The 23-year-old rapper square dances around questions about Odd Future and the diss track. He’s more enthused talking about “Am I a Psycho?,” his collaboration with Kansas City veteran spitter Tech N9ne and newer rhyme slinger (and XXL Freshman) Hopsin, which materialized following a chance meeting in an Atlanta studio between Tech and Brian Rich. B.o.B had stashed away the song’s track and chorus long ago, but it was perfect for Tech. “I was like, Man, I would love to get Bob on it. I know he’s got some psycho going on,” Tech N9ne says of the track, which appeared on his All 6’s and 7’s. “People think Bob’s just ‘Beautiful girls all over the world.’ Nah, he’s that and then some. He killed it. He’s a lyricist. It doesn’t matter what music is behind him.”

Even though B.o.B has utilized his nimble flow a bit more lately, another fortuitous studio encounter might be more indicative of where his heart and mind lie. While in New York last year, the MC was in the same studio as one of his favorite bands, Coldplay, during sessions for their album Mylo Xyloto. Naturally, B.o.B struck up a conversation with front man Chris Martin. “I’m like, ‘I don’t want as many features. I want to show myself,’” he remembers. “Martin was like, ‘Why the fuck not? Don’t go against what works.’ I understand what he was saying and why he would say that, but I don’t necessarily need to have a feature to have a hit record. At the same time, I don’t want to deny myself from collaborating with an artist just being afraid of having a big feature.”

B.o.B says he then played some music for Martin, who had some advice afterward. “He told me to add some more harmonies to it, so I added more harmonies to it,” he says, laughing. “You can’t get advice from Chris Martin on a song and not take it.”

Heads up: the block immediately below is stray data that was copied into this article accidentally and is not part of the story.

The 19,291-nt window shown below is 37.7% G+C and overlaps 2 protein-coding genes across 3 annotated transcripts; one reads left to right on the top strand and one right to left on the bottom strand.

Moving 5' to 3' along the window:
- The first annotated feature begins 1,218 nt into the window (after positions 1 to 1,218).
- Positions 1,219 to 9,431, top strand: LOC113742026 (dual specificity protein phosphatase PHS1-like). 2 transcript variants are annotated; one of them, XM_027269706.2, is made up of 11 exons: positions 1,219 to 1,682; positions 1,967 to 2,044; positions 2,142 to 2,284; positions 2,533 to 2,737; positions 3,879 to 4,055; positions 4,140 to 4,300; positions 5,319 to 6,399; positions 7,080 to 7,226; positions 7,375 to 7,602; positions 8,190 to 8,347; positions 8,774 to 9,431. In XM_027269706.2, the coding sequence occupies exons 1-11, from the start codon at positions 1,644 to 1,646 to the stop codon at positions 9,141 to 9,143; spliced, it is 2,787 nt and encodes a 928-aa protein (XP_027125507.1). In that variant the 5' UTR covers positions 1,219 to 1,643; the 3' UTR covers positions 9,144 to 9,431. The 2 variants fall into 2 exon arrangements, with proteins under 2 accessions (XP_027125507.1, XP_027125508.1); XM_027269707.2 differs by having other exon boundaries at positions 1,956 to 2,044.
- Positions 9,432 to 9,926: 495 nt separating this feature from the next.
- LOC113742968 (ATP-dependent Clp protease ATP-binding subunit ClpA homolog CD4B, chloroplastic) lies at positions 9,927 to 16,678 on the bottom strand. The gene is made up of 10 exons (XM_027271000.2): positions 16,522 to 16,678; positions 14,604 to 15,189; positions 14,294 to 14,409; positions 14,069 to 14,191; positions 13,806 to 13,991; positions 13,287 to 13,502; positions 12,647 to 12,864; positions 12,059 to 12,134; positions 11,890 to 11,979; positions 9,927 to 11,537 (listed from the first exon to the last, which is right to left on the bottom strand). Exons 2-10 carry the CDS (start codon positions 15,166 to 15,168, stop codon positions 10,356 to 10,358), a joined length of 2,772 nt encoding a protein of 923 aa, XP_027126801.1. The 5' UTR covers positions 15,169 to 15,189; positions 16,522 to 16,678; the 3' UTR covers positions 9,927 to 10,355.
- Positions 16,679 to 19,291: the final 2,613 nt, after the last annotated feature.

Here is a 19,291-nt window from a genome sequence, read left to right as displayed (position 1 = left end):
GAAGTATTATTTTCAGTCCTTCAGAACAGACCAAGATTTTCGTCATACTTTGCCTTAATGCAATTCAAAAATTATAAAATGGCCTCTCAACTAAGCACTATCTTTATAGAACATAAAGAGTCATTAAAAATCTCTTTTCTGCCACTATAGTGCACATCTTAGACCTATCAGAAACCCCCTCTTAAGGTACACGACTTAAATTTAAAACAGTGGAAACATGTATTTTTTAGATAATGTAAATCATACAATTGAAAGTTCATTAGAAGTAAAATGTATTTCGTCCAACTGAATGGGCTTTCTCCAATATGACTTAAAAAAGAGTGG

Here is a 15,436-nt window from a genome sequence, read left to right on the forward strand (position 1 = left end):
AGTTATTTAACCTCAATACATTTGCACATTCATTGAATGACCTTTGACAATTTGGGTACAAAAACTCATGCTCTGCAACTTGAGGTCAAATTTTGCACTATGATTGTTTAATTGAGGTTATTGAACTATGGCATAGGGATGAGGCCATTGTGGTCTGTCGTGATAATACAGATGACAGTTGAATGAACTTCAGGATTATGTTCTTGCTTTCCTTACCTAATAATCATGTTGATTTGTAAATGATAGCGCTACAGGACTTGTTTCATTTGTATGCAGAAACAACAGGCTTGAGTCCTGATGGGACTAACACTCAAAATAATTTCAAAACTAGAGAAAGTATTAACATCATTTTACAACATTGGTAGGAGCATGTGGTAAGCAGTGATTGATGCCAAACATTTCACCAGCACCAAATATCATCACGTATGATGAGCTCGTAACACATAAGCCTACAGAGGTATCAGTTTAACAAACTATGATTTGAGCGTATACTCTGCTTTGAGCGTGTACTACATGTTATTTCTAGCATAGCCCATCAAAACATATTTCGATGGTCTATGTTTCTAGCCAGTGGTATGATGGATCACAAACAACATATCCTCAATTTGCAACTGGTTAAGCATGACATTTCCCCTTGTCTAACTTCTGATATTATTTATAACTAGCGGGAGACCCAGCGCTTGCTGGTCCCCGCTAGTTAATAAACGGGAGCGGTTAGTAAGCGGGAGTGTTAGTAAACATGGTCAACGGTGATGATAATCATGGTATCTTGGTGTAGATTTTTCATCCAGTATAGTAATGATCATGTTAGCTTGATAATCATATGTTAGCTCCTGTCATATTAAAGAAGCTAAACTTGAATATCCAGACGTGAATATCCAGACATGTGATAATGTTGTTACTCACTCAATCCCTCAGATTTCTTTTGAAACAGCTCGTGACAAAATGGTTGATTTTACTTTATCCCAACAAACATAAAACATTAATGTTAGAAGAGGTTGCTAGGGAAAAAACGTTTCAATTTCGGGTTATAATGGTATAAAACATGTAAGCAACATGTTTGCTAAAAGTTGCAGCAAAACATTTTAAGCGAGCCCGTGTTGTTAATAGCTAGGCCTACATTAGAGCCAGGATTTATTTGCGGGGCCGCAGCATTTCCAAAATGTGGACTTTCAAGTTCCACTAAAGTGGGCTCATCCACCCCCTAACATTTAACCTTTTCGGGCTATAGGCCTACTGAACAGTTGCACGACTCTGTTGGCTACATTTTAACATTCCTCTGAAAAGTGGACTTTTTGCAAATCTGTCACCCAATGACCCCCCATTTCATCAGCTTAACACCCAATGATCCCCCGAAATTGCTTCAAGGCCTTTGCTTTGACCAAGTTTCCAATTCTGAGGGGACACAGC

It’s the morning after B.o.B’s studio session, and he’s rolling a blunt with a Swisher Sweet in downtown Manhattan photo studio Brick Space. The night before is a little hazy, and it’s not because of the weed. The intro to the album is done. And the Duracell song? “Aww man, I forgot that I did that yesterday,” B.o.B says. He chuckles at the suggestion he blocked it from his memory. “So many things happened at one time that you forget what you did. Last night I was awake and forgot that I was in New York until I heard a truck drive by.”

He’s then asked whether he deserves to be a dubbed a sell-out—that antiquated term from the 1990s—in response to working with Duracell or all the pop songs with pop singers. “I think its funny,” he begins. “At first, I was like, What? Me? I’m the exact opposite. Now it’s funny because it’s an inevitable thing. It’s kind of like the sibling who moves away and gets a really good job in the city. ‘Man, you got that big fancy job now and you can’t stay in touch with your uncle.’”

It sounds like he’s heard that one before. Bobby Ray grew up in the South, an introverted child interested in writing, painting and music. And in some ways, he’s still that kid. Rather than moving to New York, Los Angeles or even nearby Atlanta, B.o.B recorded most of Strange Clouds in Decatur last year. He now lives down the road from his parents—a hop, skip and a stone’s throw away.

Life in his hometown, though, isn’t the same. He wants to hang out with old friends, but it’s tough acting like nothing happened. And he’s holding on to more of the memories from the times before he was collaborating with Taylor Swift or getting drunk in Las Vegas. It’s something he wants to tell his listeners. It’s because he realizes that all this is fleeting—pop songs come and go, and talent isn’t everything. There’s more to it than that.

“It’s about the connection you make with people,” B.o.B says. “With Tupac, it’s not his lyrics that stand out the most in society. His personality and character and persona left the biggest impact. I think really it’s just about establishing yourself as a personality and a person and what you stand for in your music. I think I’m still learning that for myself. I feel like there’s definitely something there. I’m still finding out exactly what that is. I’m evolving.”